>


        The fact that this issue exists at all shows the distinct difference between VPF users and other GIS users. If the data in a VPF dataset is considered to be VPF data, then referring to the feature types by their FACC code is obviously the way to go. However, if it is just data, that just so happens to be stored in VPF, the FACC code is basically meaningless. While AP030 or GB005 means something to a VPF user, it is just a random five character sequence for someone who is not familiar with VPF.

        From the perspective of my users, the data is only useful if someone can figure out what it is. Picture a scenario where a user looking for road layers examines the capabilities of a WFS that just so happens to be serving VPF data. The user needs a way to discover which layer is likely to be the one they want and a FACC code does not help here.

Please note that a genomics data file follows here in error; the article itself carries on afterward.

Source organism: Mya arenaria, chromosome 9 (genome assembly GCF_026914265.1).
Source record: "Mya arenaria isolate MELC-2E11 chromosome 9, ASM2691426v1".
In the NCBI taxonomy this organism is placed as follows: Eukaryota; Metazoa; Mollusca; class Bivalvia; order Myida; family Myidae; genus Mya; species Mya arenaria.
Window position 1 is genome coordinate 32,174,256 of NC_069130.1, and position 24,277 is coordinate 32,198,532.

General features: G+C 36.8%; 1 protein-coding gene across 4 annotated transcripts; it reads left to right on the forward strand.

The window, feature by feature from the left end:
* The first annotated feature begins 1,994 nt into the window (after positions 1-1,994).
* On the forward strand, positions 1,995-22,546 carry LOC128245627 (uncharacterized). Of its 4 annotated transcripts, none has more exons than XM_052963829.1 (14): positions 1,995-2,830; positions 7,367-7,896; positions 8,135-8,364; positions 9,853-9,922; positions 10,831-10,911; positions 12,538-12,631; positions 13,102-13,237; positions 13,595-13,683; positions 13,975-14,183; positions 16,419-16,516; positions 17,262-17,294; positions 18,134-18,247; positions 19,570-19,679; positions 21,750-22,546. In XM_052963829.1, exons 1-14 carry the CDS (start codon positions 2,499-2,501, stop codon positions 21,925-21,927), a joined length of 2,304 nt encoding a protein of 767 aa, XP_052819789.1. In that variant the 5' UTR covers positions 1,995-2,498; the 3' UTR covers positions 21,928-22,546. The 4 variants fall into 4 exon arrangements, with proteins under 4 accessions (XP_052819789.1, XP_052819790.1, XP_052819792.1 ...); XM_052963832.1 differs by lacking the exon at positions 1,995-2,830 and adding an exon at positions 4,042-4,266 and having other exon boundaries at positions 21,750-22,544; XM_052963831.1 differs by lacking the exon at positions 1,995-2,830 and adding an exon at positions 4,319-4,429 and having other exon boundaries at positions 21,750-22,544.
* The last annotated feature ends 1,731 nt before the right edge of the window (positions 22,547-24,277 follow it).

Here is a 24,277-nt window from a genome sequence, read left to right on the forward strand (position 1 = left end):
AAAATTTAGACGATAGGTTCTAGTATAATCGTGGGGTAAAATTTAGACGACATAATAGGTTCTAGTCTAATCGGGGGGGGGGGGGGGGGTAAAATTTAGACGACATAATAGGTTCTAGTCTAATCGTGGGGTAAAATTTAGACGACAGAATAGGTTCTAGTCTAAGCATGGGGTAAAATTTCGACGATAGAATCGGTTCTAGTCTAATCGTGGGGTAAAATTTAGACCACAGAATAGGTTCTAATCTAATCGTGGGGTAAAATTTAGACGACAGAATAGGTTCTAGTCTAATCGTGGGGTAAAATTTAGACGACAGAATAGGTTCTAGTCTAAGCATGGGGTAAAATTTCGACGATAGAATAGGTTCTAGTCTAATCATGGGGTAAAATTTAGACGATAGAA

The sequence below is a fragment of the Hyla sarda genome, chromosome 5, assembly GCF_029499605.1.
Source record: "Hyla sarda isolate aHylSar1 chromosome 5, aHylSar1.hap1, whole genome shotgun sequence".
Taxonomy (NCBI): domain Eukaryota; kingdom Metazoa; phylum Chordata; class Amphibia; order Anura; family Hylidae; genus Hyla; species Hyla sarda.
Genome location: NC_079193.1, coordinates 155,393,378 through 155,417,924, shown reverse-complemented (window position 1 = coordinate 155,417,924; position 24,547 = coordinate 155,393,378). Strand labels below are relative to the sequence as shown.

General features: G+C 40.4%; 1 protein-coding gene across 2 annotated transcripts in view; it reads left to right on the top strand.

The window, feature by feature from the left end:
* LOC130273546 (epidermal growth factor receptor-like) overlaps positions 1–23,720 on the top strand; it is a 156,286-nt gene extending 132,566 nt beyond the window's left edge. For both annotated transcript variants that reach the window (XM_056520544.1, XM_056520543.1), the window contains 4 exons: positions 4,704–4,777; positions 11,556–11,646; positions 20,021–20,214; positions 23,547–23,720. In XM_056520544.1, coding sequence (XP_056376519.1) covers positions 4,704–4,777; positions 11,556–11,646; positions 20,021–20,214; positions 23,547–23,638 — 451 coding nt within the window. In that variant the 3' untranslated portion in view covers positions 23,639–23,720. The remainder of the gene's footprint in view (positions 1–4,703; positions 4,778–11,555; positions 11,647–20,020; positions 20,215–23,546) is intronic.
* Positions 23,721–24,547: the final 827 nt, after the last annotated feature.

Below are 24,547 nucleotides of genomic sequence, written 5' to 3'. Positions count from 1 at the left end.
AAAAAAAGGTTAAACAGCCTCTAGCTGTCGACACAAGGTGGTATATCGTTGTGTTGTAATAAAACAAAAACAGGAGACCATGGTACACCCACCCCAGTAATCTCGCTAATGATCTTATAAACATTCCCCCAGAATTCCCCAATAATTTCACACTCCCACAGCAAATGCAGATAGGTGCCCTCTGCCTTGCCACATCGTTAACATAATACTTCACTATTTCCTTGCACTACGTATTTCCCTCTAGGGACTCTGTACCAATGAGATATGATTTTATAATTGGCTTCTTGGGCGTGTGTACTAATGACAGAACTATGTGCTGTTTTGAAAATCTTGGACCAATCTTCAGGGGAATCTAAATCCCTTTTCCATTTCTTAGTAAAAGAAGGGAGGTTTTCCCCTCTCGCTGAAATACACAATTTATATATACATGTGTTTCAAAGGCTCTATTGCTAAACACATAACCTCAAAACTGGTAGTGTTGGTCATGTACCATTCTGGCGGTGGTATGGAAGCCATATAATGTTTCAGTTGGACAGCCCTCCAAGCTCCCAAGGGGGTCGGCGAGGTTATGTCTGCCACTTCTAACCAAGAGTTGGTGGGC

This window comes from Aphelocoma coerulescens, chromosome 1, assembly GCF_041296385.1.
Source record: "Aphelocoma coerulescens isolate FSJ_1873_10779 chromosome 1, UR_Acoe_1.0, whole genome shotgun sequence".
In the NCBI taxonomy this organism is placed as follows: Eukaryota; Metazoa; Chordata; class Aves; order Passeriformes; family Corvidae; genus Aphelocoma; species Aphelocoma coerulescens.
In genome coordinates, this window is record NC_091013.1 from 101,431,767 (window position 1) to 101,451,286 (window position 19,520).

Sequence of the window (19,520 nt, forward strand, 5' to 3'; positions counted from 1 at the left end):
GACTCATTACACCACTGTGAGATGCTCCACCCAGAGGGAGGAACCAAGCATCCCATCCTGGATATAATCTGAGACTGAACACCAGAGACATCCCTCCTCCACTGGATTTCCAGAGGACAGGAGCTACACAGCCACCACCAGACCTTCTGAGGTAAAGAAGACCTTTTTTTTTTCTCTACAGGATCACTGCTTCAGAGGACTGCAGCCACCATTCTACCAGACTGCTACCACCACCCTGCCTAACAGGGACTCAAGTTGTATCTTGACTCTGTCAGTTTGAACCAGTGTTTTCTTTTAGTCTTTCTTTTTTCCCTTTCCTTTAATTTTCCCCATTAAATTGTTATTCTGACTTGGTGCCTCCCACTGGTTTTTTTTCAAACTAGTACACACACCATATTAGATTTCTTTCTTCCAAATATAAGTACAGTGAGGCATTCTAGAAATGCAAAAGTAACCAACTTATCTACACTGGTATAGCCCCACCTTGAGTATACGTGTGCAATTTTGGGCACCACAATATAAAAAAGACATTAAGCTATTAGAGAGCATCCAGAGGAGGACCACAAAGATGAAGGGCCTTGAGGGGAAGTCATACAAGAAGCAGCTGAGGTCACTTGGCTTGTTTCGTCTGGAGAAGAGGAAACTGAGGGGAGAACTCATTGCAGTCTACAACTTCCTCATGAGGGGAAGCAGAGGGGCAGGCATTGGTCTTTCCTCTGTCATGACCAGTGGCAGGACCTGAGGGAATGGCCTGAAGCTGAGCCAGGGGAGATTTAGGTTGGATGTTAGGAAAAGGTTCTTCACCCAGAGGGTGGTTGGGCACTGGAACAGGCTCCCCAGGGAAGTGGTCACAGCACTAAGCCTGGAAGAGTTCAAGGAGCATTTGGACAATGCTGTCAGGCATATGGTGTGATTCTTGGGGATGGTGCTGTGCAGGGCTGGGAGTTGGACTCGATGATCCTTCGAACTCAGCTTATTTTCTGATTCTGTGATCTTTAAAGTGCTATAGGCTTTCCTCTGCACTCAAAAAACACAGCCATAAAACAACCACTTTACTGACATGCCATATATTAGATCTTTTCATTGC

For this reason, I am reluctant to completely abandon the original mechanism. Since I understand the value of the FACC codes to your users, I recommend allowing both mechanisms and using a configuration item to determine which will be used.

        By the way, the capitalization and underscore replacements were solely to facilitate the use of SQL to access them. If only capital letters and underscores are used, the strings do not need to be quoted. This behavior is not mandatory.
        Show